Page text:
Travel Grants Send Spitzer Students to Far Corners of Globe
Travel Grants Send Spitzer Students to Far Corners of Globe
Enable top students to study local architecture style and influences, conduct research with aim toward incorporating ideas into future practice
How did the spice trade influence architecture on two continents? That question led Lori Beppu, a graduate architect student in The City College of New York’s Spitzer School of Architecture, to travel to Sri Lanka and the Netherlands last year to search for answers, supported by a $5,000 travel fellowship from the Spitzer School.
Ms. Beppu, who received her MArch degree in June 2012, was one of four members of the Spitzer School’s Class of 2012 to receive the stipends to visit such diverse cities as Amsterdam, Berlin, Colombo, Jakarta and Yangon. She, along with Chiara Di Palma, MA Landscape Architecture, ’12, and Billy Schaefer and Yoo Jin Lee, both BArch, 2012, will discuss their journeys in an event at the Spitzer School 6:30 p.m. Monday, February 4.
The four new graduates comprise the third cohort of Spitzer students to receive the travel grants, which were begun soon after CCNY’s architecture school was named for benefactors Bernard and Anne Spitzer in 2009. Mr. Spitzer, a prominent New York real estate developer and manager, is a 1943 CCNY engineering graduate. Previous recipients have visited Italy, Japan, Mexico and Turkey, noted Associate Professor of Architecture Marta Gutman, who runs the travel fellowship program.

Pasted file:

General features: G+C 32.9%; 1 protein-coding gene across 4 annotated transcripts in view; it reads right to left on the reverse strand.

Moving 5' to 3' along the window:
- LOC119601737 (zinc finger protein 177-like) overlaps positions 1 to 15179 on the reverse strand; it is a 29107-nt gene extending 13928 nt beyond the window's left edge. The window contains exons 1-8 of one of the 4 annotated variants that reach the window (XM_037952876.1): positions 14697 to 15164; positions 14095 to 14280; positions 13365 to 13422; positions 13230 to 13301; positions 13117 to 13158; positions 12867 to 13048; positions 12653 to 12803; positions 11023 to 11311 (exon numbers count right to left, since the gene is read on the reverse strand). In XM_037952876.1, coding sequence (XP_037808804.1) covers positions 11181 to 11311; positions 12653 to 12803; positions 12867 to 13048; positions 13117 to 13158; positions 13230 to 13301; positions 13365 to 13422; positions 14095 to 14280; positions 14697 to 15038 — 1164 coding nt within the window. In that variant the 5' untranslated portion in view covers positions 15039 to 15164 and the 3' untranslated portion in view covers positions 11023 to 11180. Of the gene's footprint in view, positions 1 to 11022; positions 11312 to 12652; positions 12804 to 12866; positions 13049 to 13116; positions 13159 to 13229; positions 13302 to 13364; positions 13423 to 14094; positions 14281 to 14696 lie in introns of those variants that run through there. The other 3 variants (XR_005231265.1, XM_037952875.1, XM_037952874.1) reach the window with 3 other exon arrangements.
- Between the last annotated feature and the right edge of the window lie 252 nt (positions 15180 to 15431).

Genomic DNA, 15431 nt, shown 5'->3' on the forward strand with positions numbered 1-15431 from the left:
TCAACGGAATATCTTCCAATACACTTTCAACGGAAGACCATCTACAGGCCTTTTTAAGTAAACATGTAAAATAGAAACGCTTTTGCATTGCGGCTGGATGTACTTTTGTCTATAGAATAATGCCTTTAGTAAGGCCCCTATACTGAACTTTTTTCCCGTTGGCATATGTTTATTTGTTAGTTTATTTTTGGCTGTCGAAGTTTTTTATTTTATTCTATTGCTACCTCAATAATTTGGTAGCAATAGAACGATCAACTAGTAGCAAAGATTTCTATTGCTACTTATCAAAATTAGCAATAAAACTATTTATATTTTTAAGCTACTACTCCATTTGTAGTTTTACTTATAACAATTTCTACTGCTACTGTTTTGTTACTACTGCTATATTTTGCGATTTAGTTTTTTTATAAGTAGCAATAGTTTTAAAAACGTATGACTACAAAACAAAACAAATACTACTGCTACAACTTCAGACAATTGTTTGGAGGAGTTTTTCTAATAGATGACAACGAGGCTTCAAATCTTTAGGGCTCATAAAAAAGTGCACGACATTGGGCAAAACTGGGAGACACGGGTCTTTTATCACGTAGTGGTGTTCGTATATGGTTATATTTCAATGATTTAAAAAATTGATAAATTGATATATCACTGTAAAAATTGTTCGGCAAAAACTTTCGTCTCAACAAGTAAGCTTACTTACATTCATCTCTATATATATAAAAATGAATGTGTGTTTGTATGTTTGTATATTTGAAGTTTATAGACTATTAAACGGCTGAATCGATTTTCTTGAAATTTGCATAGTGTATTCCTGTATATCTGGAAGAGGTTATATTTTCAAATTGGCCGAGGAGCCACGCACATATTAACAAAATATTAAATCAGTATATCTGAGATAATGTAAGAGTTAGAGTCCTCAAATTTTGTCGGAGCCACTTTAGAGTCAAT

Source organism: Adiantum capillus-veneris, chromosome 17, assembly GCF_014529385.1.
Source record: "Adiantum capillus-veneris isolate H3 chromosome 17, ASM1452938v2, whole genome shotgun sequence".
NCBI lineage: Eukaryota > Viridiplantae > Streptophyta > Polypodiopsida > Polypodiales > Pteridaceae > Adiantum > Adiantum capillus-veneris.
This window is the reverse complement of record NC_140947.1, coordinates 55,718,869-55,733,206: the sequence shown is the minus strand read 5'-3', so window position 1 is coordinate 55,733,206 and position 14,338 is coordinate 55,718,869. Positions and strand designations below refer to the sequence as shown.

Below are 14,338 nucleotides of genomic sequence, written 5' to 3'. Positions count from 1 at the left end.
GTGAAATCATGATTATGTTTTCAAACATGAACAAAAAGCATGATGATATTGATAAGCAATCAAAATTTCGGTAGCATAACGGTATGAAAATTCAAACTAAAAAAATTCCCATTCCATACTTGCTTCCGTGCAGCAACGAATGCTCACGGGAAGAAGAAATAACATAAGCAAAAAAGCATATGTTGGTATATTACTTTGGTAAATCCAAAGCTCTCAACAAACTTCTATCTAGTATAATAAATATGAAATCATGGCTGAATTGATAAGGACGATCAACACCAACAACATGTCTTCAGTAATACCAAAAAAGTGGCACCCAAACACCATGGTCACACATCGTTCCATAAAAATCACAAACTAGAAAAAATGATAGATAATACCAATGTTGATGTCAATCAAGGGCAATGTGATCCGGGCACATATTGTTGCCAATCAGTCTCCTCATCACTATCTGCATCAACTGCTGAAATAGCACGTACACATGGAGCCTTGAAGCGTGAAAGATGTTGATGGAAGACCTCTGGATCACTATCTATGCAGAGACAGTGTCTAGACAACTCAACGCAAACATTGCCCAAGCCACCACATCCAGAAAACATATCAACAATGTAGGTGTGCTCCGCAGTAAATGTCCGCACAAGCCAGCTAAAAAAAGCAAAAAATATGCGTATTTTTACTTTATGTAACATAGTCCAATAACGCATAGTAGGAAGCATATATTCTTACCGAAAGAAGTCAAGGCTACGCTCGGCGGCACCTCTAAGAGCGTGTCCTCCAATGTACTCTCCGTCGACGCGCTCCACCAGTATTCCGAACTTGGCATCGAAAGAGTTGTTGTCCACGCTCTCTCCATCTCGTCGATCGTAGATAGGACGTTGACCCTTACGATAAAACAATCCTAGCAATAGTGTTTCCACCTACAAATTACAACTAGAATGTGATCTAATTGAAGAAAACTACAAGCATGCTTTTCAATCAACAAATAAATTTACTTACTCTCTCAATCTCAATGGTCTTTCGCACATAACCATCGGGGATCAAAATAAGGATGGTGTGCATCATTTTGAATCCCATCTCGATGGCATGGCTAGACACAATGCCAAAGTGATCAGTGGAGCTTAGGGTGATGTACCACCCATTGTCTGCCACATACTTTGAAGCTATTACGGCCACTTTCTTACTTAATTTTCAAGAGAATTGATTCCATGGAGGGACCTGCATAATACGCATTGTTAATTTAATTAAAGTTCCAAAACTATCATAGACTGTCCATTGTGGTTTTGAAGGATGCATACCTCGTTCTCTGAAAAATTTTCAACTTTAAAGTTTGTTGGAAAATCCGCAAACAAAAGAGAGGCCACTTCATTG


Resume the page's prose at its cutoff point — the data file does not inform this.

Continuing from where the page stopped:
“The travel awards not only enable students to experience different cultures, but also to develop their knowledge of how culture, history and environment influenced architecture and be able to incorporate that understanding and research skills into their practice,” Professor Gutman said. “Top design schools encourage their students to study abroad, and the Spitzer School at City College is no exception.”
Ms. Beppu’s dual interests in architecture and food inspired her project, which draws connections between the cultures of food and architecture. She chose to focus on Sri Lanka because it was for centuries the single point of origin for cinnamon sent to Europe. She examined how the cinnamon trade influenced Dutch architecture there because the Dutch were in control for longer than the Portuguese or British and they adapted to the climate rather than impose their style.